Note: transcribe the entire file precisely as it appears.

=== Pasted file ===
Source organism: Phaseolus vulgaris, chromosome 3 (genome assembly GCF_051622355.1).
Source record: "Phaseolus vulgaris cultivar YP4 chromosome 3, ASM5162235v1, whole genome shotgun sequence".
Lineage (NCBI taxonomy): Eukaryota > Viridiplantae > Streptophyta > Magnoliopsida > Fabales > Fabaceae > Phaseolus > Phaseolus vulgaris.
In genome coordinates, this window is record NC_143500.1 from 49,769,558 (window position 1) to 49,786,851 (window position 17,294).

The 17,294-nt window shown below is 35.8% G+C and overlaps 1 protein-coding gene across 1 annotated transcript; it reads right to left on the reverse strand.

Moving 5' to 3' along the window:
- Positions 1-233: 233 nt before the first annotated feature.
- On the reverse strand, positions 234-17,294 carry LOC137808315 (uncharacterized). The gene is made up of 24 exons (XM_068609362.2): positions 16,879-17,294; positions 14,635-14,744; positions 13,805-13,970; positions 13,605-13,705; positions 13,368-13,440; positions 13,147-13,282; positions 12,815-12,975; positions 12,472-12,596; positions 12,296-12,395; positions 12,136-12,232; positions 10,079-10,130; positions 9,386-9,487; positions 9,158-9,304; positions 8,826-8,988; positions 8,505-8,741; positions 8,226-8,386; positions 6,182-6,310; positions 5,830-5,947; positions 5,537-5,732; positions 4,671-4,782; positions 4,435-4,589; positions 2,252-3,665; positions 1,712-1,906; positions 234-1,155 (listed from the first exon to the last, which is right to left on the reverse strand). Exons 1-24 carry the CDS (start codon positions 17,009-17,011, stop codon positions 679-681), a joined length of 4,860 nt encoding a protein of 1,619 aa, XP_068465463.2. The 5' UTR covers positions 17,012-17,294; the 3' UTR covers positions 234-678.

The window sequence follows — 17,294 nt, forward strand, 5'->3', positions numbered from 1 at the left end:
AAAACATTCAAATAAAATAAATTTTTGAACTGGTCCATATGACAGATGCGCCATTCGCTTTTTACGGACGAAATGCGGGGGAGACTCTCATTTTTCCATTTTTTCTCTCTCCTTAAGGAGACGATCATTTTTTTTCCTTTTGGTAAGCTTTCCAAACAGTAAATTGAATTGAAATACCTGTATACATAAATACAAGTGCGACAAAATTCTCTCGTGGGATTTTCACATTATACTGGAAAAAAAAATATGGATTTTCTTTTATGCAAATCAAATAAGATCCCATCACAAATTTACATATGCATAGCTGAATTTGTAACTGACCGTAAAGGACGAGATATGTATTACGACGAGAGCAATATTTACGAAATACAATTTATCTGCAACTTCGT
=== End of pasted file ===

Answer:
Source organism: Phaseolus vulgaris, chromosome 3 (genome assembly GCF_051622355.1).
Source record: "Phaseolus vulgaris cultivar YP4 chromosome 3, ASM5162235v1, whole genome shotgun sequence".
Lineage (NCBI taxonomy): Eukaryota > Viridiplantae > Streptophyta > Magnoliopsida > Fabales > Fabaceae > Phaseolus > Phaseolus vulgaris.
In genome coordinates, this window is record NC_143500.1 from 49,769,558 (window position 1) to 49,786,851 (window position 17,294).

The 17,294-nt window shown below is 35.8% G+C and overlaps 1 protein-coding gene across 1 annotated transcript; it reads right to left on the reverse strand.

Moving 5' to 3' along the window:
- Positions 1-233: 233 nt before the first annotated feature.
- On the reverse strand, positions 234-17,294 carry LOC137808315 (uncharacterized). The gene is made up of 24 exons (XM_068609362.2): positions 16,879-17,294; positions 14,635-14,744; positions 13,805-13,970; positions 13,605-13,705; positions 13,368-13,440; positions 13,147-13,282; positions 12,815-12,975; positions 12,472-12,596; positions 12,296-12,395; positions 12,136-12,232; positions 10,079-10,130; positions 9,386-9,487; positions 9,158-9,304; positions 8,826-8,988; positions 8,505-8,741; positions 8,226-8,386; positions 6,182-6,310; positions 5,830-5,947; positions 5,537-5,732; positions 4,671-4,782; positions 4,435-4,589; positions 2,252-3,665; positions 1,712-1,906; positions 234-1,155 (listed from the first exon to the last, which is right to left on the reverse strand). Exons 1-24 carry the CDS (start codon positions 17,009-17,011, stop codon positions 679-681), a joined length of 4,860 nt encoding a protein of 1,619 aa, XP_068465463.2. The 5' UTR covers positions 17,012-17,294; the 3' UTR covers positions 234-678.

The window sequence follows — 17,294 nt, forward strand, 5'->3', positions numbered from 1 at the left end:
AAAACATTCAAATAAAATAAATTTTTGAACTGGTCCATATGACAGATGCGCCATTCGCTTTTTACGGACGAAATGCGGGGGAGACTCTCATTTTTCCATTTTTTCTCTCTCCTTAAGGAGACGATCATTTTTTTTCCTTTTGGTAAGCTTTCCAAACAGTAAATTGAATTGAAATACCTGTATACATAAATACAAGTGCGACAAAATTCTCTCGTGGGATTTTCACATTATACTGGAAAAAAAAATATGGATTTTCTTTTATGCAAATCAAATAAGATCCCATCACAAATTTACATATGCATAGCTGAATTTGTAACTGACCGTAAAGGACGAGATATGTATTACGACGAGAGCAATATTTACGAAATACAATTTATCTGCAACTTCGT